Cely Woods is a 140-acre Forestry England site located near Ockendon. It is former arable farmland and in the early 2000s it was planted with a mixture of native broadleaf tree species to create a woodland part of the Thames Chase Community Forest. Cely Woods is surrounded by ancient woodland and farmland and contains a variety of different habitats. This gives it great potential for high biodiversity value. Some of the interesting wildlife that can be seen at Cely Woods includes kestrels, buzzards, yellowhammers, hobbies, and silver-washed fritillary butterflies.
In 2019 a project funded by the Land of the Fanns Landscape Partnership Scheme began at Cely Woods. The aims of the project were to (1) enhance the biodiversity value of Cely and (2) improve public access within the woodland blocks. Together, these aims allow a greater appreciation of Cely Woods and its wildlife. To achieve this, Forestry England and Land of the Fanns carried out work to create new woodland rides and bring hazel stands into rotational coppice management.
Coppicing is an ancient method of sustainably managing woodlands. When trees such as hazel are cut down, they regrow from the root base the next year. This is done around every 8 years and it provides useful timber in the form of hazel poles. These can be used for a range of things such as fencing and hurdle making. Coppicing also provides good habitat for wildlife. After a block of hazel has been coppiced, more light reaches the woodland floor. This encourages a diverse ground flora to develop, providing food for invertebrates, mammals and birds.
I am a Forest Craftsperson for Forestry England. My role involves helping with the management of woodlands across the Thames Chase Beat. In the winter of 2020, my fellow craftsperson and I began to coppice of the first block of hazel in the management plan, this was done using chainsaws. Thames Chase Conservation Volunteers were on hand to help drag out the cut hazel and process it into poles and brash. During this time, a contractor used a mini harvester to create rides through a couple woodland blocks.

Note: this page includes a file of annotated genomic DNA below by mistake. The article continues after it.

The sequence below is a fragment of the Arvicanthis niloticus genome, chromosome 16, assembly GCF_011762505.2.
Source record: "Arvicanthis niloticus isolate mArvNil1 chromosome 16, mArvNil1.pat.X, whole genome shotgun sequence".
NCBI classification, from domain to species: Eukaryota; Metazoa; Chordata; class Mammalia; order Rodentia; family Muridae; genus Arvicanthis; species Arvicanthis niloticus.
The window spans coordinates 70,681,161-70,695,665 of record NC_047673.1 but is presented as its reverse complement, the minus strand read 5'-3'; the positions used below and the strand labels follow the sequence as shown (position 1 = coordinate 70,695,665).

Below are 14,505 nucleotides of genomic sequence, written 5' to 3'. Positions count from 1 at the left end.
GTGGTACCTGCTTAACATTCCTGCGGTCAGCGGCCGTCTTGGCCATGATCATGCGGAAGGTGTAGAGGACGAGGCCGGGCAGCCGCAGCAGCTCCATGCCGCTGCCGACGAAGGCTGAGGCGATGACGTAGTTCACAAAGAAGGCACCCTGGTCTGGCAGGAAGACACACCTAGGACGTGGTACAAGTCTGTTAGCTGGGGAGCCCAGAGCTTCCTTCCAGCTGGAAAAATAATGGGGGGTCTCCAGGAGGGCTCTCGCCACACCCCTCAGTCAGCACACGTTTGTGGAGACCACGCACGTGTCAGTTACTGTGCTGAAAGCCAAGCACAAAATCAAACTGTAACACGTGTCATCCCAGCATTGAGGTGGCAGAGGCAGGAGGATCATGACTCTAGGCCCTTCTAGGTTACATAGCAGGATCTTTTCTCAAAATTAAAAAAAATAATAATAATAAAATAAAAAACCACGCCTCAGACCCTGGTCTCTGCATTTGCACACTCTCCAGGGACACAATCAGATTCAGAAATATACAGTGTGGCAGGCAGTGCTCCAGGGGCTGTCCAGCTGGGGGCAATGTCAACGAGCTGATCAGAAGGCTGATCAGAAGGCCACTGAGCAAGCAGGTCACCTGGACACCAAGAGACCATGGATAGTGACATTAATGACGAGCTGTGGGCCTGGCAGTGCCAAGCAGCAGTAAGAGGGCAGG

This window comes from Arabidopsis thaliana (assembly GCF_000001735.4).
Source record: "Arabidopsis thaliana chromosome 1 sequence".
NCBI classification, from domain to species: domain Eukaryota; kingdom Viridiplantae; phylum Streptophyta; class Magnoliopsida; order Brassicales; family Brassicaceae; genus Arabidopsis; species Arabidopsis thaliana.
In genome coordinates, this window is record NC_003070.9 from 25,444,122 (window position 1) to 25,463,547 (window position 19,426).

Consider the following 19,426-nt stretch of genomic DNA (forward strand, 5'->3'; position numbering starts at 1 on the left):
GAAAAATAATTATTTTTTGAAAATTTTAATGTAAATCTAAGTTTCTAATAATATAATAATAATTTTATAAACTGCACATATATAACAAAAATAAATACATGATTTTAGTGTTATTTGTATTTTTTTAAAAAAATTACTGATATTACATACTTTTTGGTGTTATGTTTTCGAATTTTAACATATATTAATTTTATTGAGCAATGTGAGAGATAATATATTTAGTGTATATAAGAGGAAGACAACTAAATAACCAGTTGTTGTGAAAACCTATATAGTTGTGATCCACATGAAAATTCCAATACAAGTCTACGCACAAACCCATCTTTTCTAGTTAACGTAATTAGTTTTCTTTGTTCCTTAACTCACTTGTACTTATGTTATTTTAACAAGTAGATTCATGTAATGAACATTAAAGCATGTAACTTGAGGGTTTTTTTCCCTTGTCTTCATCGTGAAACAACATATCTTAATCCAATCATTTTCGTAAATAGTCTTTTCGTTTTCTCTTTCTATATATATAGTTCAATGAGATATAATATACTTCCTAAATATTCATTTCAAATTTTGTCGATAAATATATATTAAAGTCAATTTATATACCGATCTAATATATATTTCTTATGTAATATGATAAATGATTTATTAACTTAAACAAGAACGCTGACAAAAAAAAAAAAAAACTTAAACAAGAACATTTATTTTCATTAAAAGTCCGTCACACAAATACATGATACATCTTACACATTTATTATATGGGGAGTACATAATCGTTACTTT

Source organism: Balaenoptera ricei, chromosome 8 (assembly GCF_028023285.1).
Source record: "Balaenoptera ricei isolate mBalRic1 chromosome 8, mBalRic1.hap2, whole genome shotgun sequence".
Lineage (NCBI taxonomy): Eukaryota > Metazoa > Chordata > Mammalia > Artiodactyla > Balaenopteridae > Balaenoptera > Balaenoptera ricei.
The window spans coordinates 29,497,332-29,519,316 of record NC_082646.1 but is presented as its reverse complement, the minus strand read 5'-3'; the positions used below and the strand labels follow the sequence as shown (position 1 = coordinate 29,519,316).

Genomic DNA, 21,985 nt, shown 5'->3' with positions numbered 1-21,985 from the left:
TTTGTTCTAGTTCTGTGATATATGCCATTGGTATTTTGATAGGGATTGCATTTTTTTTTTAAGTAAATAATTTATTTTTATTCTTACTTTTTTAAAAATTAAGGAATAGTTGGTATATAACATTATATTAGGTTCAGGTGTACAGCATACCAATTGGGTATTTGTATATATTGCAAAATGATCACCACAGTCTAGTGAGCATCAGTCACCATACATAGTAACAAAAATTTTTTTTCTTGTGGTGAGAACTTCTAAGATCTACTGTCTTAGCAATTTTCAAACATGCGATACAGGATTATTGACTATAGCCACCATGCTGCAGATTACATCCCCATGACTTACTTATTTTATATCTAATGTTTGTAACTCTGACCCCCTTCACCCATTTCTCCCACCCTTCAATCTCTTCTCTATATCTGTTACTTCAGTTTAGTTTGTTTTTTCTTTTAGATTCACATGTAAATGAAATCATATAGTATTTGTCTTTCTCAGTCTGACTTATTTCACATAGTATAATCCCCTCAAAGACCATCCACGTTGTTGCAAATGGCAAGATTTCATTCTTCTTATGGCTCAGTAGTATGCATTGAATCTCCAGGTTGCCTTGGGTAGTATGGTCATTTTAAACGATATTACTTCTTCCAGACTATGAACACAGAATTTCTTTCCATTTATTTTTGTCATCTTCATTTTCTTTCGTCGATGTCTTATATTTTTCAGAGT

This year me and my fellow craftsperson coppiced a hazel plot further along the ride. Due to lockdown restrictions we had to carry out the work without the help of volunteers. We systematically coppiced the hazel a row at a time, processed the poles and used the brash to create a dead hedge along the back of the block. Dead hedges add biodiversity value, by providing deadwood they and act as refuge for many creatures.
As this project continues, Cely Woods will develop a diverse mix of woodland habitat types. Hopefully, in the future, dormice, silver washed fritillary butterflies and white admiral butterflies will be found in the coppice plots across Cely Woods. Further, interpretation panels have been commissioned and will be installed soon. Make sure to visit Cely Woods this spring and have a wander through the new rides!
Ben James, Forestry England